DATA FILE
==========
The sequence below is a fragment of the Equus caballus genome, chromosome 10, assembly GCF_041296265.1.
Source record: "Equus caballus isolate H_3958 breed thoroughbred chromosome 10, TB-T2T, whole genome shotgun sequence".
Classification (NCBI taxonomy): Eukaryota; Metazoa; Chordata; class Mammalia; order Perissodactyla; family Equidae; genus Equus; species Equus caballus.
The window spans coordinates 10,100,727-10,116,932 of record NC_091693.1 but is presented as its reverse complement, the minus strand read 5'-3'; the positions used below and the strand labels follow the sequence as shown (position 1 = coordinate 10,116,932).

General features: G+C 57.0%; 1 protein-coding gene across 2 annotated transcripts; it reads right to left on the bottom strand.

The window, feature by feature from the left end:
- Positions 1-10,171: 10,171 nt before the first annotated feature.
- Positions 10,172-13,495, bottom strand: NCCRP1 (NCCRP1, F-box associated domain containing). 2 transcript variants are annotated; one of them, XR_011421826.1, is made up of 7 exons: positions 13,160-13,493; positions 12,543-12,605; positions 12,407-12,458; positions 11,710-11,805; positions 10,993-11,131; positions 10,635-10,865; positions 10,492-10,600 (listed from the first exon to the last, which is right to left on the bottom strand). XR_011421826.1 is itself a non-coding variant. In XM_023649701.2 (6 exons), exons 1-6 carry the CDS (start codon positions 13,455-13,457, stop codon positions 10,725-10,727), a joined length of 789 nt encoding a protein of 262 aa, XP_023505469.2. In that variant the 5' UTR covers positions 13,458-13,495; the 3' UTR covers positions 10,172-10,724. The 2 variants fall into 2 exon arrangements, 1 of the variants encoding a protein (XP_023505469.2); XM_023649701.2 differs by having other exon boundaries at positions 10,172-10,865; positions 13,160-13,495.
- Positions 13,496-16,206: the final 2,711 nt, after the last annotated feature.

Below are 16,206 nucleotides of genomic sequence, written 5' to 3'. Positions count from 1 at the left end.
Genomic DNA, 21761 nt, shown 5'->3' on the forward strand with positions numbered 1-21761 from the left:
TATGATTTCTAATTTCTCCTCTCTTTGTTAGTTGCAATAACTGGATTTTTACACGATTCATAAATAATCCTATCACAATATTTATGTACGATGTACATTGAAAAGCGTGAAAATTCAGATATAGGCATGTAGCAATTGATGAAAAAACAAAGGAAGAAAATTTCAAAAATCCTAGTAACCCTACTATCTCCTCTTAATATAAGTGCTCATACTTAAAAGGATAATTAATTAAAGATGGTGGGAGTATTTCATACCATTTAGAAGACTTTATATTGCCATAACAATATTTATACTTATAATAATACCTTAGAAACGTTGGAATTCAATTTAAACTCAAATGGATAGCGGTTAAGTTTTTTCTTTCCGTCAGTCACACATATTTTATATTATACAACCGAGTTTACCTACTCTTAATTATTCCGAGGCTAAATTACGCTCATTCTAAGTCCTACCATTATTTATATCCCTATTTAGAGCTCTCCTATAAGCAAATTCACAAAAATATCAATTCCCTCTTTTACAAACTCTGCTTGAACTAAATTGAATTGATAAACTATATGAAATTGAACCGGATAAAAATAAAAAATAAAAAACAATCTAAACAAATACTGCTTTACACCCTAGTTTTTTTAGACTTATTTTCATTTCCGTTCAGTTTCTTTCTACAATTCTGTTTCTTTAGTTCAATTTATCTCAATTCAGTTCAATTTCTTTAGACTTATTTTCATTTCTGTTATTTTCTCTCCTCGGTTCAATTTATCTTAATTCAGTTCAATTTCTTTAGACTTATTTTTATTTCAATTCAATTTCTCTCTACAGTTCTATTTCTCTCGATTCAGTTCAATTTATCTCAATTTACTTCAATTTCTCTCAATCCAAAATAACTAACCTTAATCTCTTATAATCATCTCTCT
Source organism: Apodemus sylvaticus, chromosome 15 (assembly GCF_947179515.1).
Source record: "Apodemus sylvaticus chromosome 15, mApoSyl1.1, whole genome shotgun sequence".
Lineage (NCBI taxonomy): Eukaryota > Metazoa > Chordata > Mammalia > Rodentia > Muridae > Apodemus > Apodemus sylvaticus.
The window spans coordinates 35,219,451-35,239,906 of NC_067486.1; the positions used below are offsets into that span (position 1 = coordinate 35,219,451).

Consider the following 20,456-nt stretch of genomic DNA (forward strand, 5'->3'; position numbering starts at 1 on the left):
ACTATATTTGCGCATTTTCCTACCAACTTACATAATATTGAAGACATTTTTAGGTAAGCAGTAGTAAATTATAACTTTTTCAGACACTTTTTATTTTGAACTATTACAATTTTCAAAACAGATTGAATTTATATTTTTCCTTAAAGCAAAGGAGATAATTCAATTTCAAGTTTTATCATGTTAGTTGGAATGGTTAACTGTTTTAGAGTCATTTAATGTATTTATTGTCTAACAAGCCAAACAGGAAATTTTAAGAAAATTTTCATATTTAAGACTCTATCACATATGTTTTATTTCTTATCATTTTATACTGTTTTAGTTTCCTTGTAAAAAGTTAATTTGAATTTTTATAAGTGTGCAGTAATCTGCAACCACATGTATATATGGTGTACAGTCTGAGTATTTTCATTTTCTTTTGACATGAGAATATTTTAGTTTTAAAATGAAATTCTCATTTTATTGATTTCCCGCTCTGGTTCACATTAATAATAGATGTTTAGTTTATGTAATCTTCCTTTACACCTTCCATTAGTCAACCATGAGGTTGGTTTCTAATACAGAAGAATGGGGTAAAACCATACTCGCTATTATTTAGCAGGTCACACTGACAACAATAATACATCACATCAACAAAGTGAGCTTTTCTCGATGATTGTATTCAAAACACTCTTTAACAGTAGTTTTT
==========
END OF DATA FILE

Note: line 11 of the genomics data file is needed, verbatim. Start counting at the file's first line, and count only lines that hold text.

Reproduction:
Genomic DNA, 21761 nt, shown 5'->3' on the forward strand with positions numbered 1-21761 from the left: